The fourth dimension was what Jesús Rafael Soto, a leader of the kinetic and op art movements, was in constant search of. He once described his mission as “trying to represent movement, vibration, light, space, time, things that exist but which do not have a determined form.” His quest took him around the world. Starting in 1967 in Paris, the Venezuelan artist created temporary installations that surround viewers with dangling strands. This series of ethereal works came to be known as Penetrables.
In 2004, the Museum of Fine Arts, Houston, commissioned Soto: The Houston Penetrable. Plans for it were completed only weeks before Soto’s death, as it turned out. So the museum asked Atelier Soto’s longtime collaborators architect Paolo Carrozzino and La Voie des Arts fabricator Walter Pellevoisin to make the vision a reality. The only one of Soto’s works intended to be permanent, it will periodically reappear at the museum.
The installation comprises thousands of PVC tubes. First, at La Voie des Arts in southwestern France, some of them were sprayed with yellow ink in sections—more on that later. The yellow-sprayed tubes, methodically numbered, were then wound onto spools and packed in crates for shipping to a Houston art storage facility. There, the daunting two-month task of meticulously tying the strands onto grid-form modules began. When the modules were ultimately bolted to the ceiling of a double-height gallery at the MFAH, the yellow sections created an ellipse hovering at the center of the 2,600-square-foot mass.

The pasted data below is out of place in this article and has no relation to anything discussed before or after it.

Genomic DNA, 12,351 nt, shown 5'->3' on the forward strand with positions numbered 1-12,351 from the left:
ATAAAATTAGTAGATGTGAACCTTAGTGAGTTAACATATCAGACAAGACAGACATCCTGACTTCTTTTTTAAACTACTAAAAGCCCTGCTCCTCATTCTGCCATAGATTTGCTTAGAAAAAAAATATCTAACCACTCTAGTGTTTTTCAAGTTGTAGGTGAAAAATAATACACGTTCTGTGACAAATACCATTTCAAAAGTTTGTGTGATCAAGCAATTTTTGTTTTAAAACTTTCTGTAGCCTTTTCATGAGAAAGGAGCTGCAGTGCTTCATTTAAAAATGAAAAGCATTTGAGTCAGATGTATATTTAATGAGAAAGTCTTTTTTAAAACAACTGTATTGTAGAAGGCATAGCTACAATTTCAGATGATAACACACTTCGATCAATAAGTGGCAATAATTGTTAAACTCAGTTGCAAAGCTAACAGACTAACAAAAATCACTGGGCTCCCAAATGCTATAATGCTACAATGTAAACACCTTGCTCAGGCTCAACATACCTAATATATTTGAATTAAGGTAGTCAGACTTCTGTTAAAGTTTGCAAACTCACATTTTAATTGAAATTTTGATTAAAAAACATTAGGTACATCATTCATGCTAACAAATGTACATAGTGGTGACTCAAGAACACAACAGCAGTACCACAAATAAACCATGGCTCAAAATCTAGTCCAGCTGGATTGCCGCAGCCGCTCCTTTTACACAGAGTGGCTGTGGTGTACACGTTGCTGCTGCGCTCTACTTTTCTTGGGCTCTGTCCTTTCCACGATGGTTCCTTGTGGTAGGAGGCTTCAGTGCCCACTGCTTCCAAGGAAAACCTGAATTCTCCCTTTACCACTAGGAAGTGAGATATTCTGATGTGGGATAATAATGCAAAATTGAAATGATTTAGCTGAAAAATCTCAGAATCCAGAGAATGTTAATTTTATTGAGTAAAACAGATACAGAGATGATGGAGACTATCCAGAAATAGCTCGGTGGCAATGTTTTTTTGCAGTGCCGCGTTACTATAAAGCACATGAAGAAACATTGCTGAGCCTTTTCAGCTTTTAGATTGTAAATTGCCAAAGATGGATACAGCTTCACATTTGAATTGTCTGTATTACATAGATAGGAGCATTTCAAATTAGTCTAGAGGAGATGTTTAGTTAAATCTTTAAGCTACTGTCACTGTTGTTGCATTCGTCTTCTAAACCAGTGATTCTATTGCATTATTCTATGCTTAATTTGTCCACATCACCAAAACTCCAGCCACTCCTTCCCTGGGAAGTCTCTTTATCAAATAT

This golden apparition, on view for its debut through September 1, could be interpreted as a sun either rising or setting. Carrozzino recalls, “At the moment the last tube was hung, it was as if we lost Soto and also regained him.” The strands tremble as visitors amble through the sculpture. Perhaps this is where Soto’s fourth dimension lies.